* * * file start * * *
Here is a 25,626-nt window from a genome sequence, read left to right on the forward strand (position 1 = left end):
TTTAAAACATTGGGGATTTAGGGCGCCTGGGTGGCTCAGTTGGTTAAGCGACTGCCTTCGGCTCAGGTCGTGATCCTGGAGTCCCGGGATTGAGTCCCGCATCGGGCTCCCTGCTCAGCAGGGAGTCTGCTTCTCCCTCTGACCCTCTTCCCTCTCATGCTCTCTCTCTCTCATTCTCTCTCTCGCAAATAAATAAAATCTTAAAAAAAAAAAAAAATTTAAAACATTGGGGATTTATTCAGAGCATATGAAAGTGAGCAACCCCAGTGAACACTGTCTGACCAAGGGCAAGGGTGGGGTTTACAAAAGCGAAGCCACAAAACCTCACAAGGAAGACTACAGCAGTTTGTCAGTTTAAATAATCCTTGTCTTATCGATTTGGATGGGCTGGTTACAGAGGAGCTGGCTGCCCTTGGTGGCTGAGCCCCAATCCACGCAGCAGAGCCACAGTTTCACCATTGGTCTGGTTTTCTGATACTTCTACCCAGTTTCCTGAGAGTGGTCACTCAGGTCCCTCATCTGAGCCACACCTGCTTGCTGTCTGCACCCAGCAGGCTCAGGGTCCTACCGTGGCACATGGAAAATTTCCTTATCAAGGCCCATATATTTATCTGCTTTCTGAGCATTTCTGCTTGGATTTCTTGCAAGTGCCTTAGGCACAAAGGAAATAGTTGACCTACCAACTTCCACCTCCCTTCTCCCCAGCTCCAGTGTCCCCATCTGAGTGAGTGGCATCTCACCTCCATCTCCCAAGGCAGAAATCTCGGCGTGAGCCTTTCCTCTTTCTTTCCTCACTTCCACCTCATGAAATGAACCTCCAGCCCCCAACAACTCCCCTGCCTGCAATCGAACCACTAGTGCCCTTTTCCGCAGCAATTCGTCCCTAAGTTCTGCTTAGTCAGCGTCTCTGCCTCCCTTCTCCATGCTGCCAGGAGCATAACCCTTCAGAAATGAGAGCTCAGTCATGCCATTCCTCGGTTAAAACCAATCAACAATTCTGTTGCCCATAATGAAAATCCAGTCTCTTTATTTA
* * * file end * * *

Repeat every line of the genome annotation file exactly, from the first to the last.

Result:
Here is a 25,626-nt window from a genome sequence, read left to right on the forward strand (position 1 = left end):
TTTAAAACATTGGGGATTTAGGGCGCCTGGGTGGCTCAGTTGGTTAAGCGACTGCCTTCGGCTCAGGTCGTGATCCTGGAGTCCCGGGATTGAGTCCCGCATCGGGCTCCCTGCTCAGCAGGGAGTCTGCTTCTCCCTCTGACCCTCTTCCCTCTCATGCTCTCTCTCTCTCATTCTCTCTCTCGCAAATAAATAAAATCTTAAAAAAAAAAAAAAATTTAAAACATTGGGGATTTATTCAGAGCATATGAAAGTGAGCAACCCCAGTGAACACTGTCTGACCAAGGGCAAGGGTGGGGTTTACAAAAGCGAAGCCACAAAACCTCACAAGGAAGACTACAGCAGTTTGTCAGTTTAAATAATCCTTGTCTTATCGATTTGGATGGGCTGGTTACAGAGGAGCTGGCTGCCCTTGGTGGCTGAGCCCCAATCCACGCAGCAGAGCCACAGTTTCACCATTGGTCTGGTTTTCTGATACTTCTACCCAGTTTCCTGAGAGTGGTCACTCAGGTCCCTCATCTGAGCCACACCTGCTTGCTGTCTGCACCCAGCAGGCTCAGGGTCCTACCGTGGCACATGGAAAATTTCCTTATCAAGGCCCATATATTTATCTGCTTTCTGAGCATTTCTGCTTGGATTTCTTGCAAGTGCCTTAGGCACAAAGGAAATAGTTGACCTACCAACTTCCACCTCCCTTCTCCCCAGCTCCAGTGTCCCCATCTGAGTGAGTGGCATCTCACCTCCATCTCCCAAGGCAGAAATCTCGGCGTGAGCCTTTCCTCTTTCTTTCCTCACTTCCACCTCATGAAATGAACCTCCAGCCCCCAACAACTCCCCTGCCTGCAATCGAACCACTAGTGCCCTTTTCCGCAGCAATTCGTCCCTAAGTTCTGCTTAGTCAGCGTCTCTGCCTCCCTTCTCCATGCTGCCAGGAGCATAACCCTTCAGAAATGAGAGCTCAGTCATGCCATTCCTCGGTTAAAACCAATCAACAATTCTGTTGCCCATAATGAAAATCCAGTCTCTTTATTTA